Ferdinand has been an outspoken critic of English football at youth and grassroots level since he retired from the international game in May.
And earlier this week he launched an attack on the senior side, claiming one of the reasons behind the nation's failure at international tournaments is because the team lack a coherent style.
Ferdinand said: "We started to see something when Glenn Hoddle was in charge, (there was) a bit of an identity then, free-flowing football and you would say we were starting to get an idea of the pattern of what he wanted to implement in the team. Since then I don't think we've actually really seen an identity, where you could say, 'that's an England team'."
The comments drew a blunt response from England skipper Gerrard, who clearly does not agree with the thoughts of the Manchester United man.
When asked if he understood Ferdinand's argument, Gerrard told a press conference: "Not really. To be honest with you I am not really interested in what Rio Ferdinand has got to say about this group of players.
"When you play for England there is always a lot of opinions outside the group, especially in a World Cup year. There is going to be more people voicing their opinions but when we're inside nobody takes much notice of what is being said on the outside."
While it is true that England have failed to impress at international tournaments in the last 23 years, Gerrard feels it would be harsh to suggest the current squad, that includes the likes of himself, Wayne Rooney and Jack Wilshere, have not formed an "identity" in recent times.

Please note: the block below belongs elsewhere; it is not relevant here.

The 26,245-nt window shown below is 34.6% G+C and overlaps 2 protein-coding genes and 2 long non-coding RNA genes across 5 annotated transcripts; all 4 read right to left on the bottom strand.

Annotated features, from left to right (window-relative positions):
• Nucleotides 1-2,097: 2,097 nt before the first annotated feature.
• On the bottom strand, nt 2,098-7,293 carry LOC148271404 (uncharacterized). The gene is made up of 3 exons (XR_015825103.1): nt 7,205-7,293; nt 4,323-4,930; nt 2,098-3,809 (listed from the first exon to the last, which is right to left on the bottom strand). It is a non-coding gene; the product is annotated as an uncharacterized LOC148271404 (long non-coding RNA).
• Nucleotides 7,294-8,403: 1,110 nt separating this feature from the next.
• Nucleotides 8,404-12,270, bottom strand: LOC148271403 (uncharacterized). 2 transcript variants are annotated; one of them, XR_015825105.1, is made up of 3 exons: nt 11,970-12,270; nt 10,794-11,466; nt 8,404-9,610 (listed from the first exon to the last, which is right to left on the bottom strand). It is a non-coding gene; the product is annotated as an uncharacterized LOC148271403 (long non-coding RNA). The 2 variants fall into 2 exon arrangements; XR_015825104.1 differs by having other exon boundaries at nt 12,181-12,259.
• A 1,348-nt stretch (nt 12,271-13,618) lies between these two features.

"I think (this team) does (have an identity)," the 33-year-old continued.
"I think we have a good team, some top players and I am really confident we can prove it this year."
Of the players at Roy Hodgson's disposal, Wilshere is one of the few capable of ending England's dismal run in international tournaments.
Much pressure has been on Wilshere's shoulders ever since he made his England debut aged 18, but fans of the Arsenal midfielder have only seen glimpses of him thereafter due to a series of serious injuries.
The 21-year-old has only started once for England since 2011, but after a full pre-season with Arsenal he wants to be a regular in the side for the rest of the World Cup qualifying campaign.
"My England career has been a bit stop start, and that is frustrating, but now that I have had a good pre-season, hopefully I can stay fit and get a good run of games with Arsenal and then with England to help with the qualifiers," he said.
Wilshere was just four years old when Euro '96 came around and Paul Gascoigne looped the ball over Colin Hendry's head before firing past Andy Goram to score one of the most memorable England goals of all time.
The 21-year-old still remembers the goal well, though, as does Gerrard, who was coming through the youth ranks at Liverpool at the time.
The England captain also remembers the two meetings between the bitter rivals three years later, however, one of which did not turn out so well for the Three Lions.
Even though England won the Euro 2000 playoff 2-1 on aggregate thanks to Paul Scholes' brace at Hampden Park, Gerrard has not forgotten the disappointment of watching the hosts lose 1-0 at Wembley in the second leg.
"I remember Gazza in '96, but also the more recent one where Don Hutchison broke all our hearts and they beat us 1-0," Gerrard said.
"Now we want to make our own memories. England-Scotland fixtures don't come around very often so we need to try and make the most of it."
Gerrard is so excited about the prospect of playing against Scotland on Wednesday that he wants the fixture to become a regular in the international calendar once again.
"This is a friendly game, but it has an edge to it," he said.
"I have enjoyed the games we played against Ireland and Wales and hopefully more of these fixtures aren't too far away.
"As players these are the games you want to play in and they are the ones that fans want to watch."